Not very long ago, an old black granite archaphagus was uncovered in the Egyptian city of Alexandria. Dr. Mostafa Waziri, the general secretary of Egypt’s Supreme Council of Antiquities, is credited with making the formal discovery of the artifact, which dates back to the Ptolemaic period (305 BC–30 BC).
It didn’t take long for this coffin, which measured in at 8.7 feet (2.65 meters) in length and 5.4 meters in width, to become a cultural landmark. This sarcophagus, discovered near Alexandria, is the biggest of its kind.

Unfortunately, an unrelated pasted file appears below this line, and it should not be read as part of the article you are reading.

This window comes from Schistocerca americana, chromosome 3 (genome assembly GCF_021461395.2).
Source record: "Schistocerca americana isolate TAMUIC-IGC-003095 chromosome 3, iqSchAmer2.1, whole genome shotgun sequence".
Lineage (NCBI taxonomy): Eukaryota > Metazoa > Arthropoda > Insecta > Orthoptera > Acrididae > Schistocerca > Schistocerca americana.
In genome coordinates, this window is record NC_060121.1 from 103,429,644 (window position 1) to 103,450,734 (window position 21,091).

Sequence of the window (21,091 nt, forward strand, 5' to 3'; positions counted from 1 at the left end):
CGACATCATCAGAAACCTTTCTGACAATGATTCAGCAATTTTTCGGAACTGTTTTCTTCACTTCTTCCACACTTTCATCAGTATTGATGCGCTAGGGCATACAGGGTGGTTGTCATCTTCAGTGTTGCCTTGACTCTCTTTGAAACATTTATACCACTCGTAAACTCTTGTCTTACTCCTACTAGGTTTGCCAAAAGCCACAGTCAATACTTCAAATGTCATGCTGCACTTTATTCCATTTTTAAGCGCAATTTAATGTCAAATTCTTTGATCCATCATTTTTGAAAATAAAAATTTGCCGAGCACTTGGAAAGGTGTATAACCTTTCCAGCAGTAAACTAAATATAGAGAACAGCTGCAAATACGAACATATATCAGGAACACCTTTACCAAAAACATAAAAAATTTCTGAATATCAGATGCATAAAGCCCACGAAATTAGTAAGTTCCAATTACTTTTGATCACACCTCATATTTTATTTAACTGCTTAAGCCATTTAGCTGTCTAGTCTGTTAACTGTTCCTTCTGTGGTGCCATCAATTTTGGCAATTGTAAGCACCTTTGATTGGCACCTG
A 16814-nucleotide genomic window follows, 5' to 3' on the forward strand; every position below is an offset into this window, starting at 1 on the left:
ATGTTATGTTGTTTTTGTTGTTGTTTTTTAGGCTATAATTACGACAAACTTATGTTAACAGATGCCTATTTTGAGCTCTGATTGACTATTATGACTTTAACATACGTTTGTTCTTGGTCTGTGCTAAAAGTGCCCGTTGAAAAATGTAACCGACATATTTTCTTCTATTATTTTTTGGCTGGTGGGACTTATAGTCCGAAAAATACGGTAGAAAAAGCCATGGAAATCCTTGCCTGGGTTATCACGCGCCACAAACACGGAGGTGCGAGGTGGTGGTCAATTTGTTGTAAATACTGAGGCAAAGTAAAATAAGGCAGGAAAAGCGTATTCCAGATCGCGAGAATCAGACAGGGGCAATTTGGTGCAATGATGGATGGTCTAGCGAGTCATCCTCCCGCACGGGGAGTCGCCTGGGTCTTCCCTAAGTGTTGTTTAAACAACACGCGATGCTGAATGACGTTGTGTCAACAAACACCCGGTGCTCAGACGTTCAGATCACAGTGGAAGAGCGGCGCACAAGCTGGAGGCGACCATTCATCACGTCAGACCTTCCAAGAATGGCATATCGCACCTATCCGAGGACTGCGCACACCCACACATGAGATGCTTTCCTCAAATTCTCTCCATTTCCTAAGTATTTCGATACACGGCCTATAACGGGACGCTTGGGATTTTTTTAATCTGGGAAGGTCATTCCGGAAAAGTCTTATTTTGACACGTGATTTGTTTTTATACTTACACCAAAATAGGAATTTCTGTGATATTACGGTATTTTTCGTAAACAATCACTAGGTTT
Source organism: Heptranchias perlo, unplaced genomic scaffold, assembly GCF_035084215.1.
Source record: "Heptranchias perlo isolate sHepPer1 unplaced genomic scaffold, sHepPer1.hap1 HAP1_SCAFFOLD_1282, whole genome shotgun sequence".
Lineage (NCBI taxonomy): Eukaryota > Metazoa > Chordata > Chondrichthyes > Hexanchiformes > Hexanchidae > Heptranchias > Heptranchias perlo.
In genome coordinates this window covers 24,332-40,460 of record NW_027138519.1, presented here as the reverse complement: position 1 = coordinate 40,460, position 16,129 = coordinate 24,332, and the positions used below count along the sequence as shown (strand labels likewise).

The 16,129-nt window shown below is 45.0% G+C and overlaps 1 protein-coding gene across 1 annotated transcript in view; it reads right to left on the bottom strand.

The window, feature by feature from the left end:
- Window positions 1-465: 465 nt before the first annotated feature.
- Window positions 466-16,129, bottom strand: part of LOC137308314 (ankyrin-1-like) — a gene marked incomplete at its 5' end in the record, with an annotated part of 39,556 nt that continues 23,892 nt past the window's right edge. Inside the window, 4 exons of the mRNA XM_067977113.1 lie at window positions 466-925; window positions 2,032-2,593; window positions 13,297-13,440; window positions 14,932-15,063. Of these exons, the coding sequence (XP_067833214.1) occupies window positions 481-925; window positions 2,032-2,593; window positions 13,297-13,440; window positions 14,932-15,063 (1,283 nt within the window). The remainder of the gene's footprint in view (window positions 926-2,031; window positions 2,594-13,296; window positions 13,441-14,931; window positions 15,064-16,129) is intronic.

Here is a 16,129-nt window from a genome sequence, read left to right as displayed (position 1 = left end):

The sarcophagus remained reportedly undisturbed for at least a thousand years until its discovery 16.4 feet below ground, due to a layer of mortar.
In addition, specialists have discovered a huge alabaster skull that they think was made for the giant who originally possessed the tomb.
Though references to giants appear often throughout Egypt’s history, the latest revelation that King Khasekhemui, who ruled Egypt about 2690 BC, was a giant who measured 2.44 to 2.60 meters in height came as a shock.
It sheds insight on Egyptian society as a whole, since the Egyptians were considered to be progressive, therefore the choice of a Giant as a monarch wasn’t all that strange.